Tucked away on Main Street, you’ll find a bakery dedicated to creating flavorful cupcakes, savory scones and a Vegan Mac’N’Cheeze that makes it necessary to indulge in the largest portion offered. Along with a case of decadent treats, you can order café items, such as their Vegan Sausage and Cheezy Potato Wrap, a combination of rosemary potatoes and housemade vegan cheese sauce that will likely convince you this vegan counterpart can be as tasty, if not better than, the meat-inspired original. Wander over to the south wall to watch bakers hard at work crafting specialty cakes and all other goodies sold in-house, as well as across the Wasatch Front.

Multiple locations bombayhouse.com

18 Devour Utah • October 2017

1000 S. Main, SLC 801-359-2239 citycakescafe.com


Devour Utah • October 2017 19


20 Devour Utah • October 2017


Devour Utah • October 2017 21


The

pread S

22 Devour Utah • October 2017


Nuch’s

—By Aimee L. Cook

AIMEE L. COOK AIMEE L. COOK

JOHN TAYLOR

Nuch’s Pizzeria & Restaurant 2819 S. 2300 East, SLC 801-484-0448 nuchs-pizzeria-and-restaurant.com

AIMEE L. COOK

Y

ou might have driven by Nuch’s Pizzeria and Restaurant and not even known it’s there, let alone what culinary treasures are inside. Situated at the end of a line of shops in Millcreek, you really have to know what you’re looking for, and judging by the crowd on a Friday night, many people know what a hidden gem it is. Chef and owner Heath Koltenuk moved to Utah 30 years ago from the East Coast. His beginnings in the food industry are similar to others like him: you move to a place and it’s impossible to find that special dish that reminds you of your old home. In his case, it was a classic thin-crust New York-style pizza, so he decided to open a place and serve it. Koltenuk’s restaurant experience began with DeLoretto’s Pizzerias in the 1980s. After 13 years, he got the itch to tackle another career and worked in the real estate arena, but he eventually was drawn back into restaurant ownership and opened Nuch’s in 2009. Named after his Uncle Nuch, whom Koltenuk credits with exposing him to great food and thus creating a love of food in him, Nuch’s is a small restaurant with a friendly atmosphere that simply serves great food. Housemade pastas, ricotta cheese, breads and desserts are all made fresh daily. Weekly specials are a fun way to explore Koltenuk’s talents. I recommend bringing a friend so you can share a few menu options. The polenta appetizer is a favorite on the current menu and with good reason. This hearty small plate is a few wedges of polenta topped with fresh mozzarella, wrapped in prosciutto and baked. For a main dish, try the duck ravioli, finished with a blue cheese cream sauce. The richness of both the filling and the sauce are extraordinary. But by all means save room for a pizza. After all, Koltenuk is a master pie maker. The New Haven is unique. Mashed potatoes replace tomato sauce on this pie, which is topped with mozzarella, bacon and asparagus. Or go for the classic Buffalo Margarita pizza if you are fortunate enough to be there on a day that they haven’t sold out. ❖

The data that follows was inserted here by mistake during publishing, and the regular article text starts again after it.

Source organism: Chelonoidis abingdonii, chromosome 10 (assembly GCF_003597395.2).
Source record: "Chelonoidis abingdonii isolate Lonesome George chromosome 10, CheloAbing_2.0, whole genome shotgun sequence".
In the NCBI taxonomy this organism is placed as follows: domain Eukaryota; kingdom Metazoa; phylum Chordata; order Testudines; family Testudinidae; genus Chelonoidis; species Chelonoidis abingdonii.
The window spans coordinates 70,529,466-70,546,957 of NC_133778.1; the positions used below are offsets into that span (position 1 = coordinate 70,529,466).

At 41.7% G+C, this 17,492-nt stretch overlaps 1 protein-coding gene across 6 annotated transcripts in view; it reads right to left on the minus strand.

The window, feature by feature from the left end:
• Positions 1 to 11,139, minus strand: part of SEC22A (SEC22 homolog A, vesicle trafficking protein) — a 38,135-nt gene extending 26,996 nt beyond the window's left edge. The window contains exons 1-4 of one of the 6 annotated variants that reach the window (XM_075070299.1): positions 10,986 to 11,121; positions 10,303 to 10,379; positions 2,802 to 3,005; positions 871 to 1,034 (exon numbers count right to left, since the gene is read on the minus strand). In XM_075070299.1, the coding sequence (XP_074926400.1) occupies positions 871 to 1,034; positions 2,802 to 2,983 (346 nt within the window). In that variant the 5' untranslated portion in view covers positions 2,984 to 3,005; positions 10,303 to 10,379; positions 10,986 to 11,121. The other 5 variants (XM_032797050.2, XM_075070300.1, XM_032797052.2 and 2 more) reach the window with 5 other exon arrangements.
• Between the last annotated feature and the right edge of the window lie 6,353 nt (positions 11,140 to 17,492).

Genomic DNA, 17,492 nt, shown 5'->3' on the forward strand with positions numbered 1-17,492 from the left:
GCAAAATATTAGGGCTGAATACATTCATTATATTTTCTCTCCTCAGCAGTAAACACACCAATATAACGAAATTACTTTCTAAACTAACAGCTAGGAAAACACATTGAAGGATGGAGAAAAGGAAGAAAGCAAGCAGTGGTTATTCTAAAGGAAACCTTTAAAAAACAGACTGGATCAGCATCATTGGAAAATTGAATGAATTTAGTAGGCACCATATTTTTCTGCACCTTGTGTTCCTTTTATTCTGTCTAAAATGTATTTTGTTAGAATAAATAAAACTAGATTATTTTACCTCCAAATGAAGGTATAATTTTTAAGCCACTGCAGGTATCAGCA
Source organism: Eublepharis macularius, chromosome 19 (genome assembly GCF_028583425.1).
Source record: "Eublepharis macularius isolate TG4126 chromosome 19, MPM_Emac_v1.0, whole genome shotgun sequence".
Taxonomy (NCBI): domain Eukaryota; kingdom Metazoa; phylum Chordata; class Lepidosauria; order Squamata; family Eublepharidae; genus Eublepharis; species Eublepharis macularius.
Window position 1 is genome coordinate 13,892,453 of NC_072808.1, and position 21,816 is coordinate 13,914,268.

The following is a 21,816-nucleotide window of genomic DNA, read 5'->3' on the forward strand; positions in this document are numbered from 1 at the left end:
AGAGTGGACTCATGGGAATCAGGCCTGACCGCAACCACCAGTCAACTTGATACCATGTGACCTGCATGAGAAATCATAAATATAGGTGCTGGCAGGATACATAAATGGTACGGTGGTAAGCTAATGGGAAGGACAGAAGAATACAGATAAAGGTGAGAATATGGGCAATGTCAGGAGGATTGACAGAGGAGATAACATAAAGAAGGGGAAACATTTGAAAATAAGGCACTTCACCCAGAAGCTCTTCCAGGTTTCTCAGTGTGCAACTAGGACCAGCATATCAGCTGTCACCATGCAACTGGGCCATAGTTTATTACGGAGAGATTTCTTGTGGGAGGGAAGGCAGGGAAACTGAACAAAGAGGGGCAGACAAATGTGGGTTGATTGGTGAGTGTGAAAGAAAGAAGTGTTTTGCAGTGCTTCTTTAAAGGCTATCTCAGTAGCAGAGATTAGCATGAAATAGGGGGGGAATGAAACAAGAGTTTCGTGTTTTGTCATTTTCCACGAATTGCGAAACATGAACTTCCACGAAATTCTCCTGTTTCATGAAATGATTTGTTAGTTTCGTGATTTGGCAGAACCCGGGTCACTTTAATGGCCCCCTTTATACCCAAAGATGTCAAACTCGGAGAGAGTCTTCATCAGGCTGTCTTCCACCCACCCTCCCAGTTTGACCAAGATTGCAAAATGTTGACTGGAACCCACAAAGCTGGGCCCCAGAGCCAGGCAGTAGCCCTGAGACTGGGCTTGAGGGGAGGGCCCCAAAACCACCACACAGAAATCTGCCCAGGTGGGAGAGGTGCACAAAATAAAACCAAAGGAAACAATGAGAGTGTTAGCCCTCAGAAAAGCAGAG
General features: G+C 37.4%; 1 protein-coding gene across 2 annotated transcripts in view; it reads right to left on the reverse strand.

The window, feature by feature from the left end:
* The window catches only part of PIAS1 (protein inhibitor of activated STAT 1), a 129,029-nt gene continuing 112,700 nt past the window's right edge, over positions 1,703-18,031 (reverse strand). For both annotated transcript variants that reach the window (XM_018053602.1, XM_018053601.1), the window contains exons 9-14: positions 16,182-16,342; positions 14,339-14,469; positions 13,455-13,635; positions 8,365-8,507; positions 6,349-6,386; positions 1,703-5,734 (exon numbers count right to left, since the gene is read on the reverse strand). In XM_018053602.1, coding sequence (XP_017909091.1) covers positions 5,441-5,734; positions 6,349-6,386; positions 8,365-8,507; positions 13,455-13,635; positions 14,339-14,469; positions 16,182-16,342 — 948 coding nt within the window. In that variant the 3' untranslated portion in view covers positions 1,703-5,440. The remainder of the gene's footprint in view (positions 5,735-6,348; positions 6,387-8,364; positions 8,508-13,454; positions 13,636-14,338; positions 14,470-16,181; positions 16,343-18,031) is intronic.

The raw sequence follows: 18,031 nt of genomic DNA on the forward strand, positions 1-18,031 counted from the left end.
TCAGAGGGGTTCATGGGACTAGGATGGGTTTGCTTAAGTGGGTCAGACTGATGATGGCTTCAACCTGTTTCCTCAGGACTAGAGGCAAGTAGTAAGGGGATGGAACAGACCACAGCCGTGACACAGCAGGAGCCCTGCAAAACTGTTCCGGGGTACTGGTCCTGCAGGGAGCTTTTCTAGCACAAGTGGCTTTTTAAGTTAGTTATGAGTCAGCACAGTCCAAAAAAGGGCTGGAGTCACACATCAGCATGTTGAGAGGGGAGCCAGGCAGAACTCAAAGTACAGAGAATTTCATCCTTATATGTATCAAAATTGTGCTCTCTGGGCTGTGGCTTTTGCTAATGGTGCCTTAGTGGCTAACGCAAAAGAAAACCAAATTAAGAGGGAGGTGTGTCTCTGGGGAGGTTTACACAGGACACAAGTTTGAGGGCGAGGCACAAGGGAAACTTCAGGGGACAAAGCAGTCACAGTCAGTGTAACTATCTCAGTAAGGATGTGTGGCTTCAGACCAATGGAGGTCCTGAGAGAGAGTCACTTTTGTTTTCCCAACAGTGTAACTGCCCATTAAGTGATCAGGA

Devour Utah • October 2017 23


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Looking to turn up the heat during the Day of the Dead? Midvale’s Salsa Queen Gourmet Red Chili salsa is just the ticket. It’s hard to believe a nice Utah mother of seven—the Salsa Queen—could cook up something this devilish. $5.99

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I scoured a half-dozen different grocery spice aisles looking for sumac —a Middle Eastern seasoning —before I discovered Utah’s own Usimply Season sumac at Harmon’s. SLC’s “Life Boldly Flavored” company also sells berbere, piri piri, baharat, dukkah, garam masala, mitmita, za’atar, togarashi and more. $5.99

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There are few things I like more than Millcreek Cacao Roasters Farm to Bar chocolates. Specifically, their heaven-sent Arriba Blackberry 70-percent Dark Cacao Bar, which is heirloom certified. Sweet and slightly tart, the blackberry and huckleberry notes of this bodacious bar are simply divine. $8

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Perfect for chilly autumn evenings, Cooper & Thief is a California red blend wine created with whiskey drinkers in mind. It’s aged in bourbon barrels to impart subtle heat and silky tannins, then packed in a whiskey-style bottle. A unique libation, indeed. $24.99

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Devour Utah • October 2017 25